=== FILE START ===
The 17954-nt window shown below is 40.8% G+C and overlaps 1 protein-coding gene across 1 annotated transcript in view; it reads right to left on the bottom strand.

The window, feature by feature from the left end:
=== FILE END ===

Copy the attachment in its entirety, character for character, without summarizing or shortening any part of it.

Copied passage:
The 17954-nt window shown below is 40.8% G+C and overlaps 1 protein-coding gene across 1 annotated transcript in view; it reads right to left on the bottom strand.

The window, feature by feature from the left end: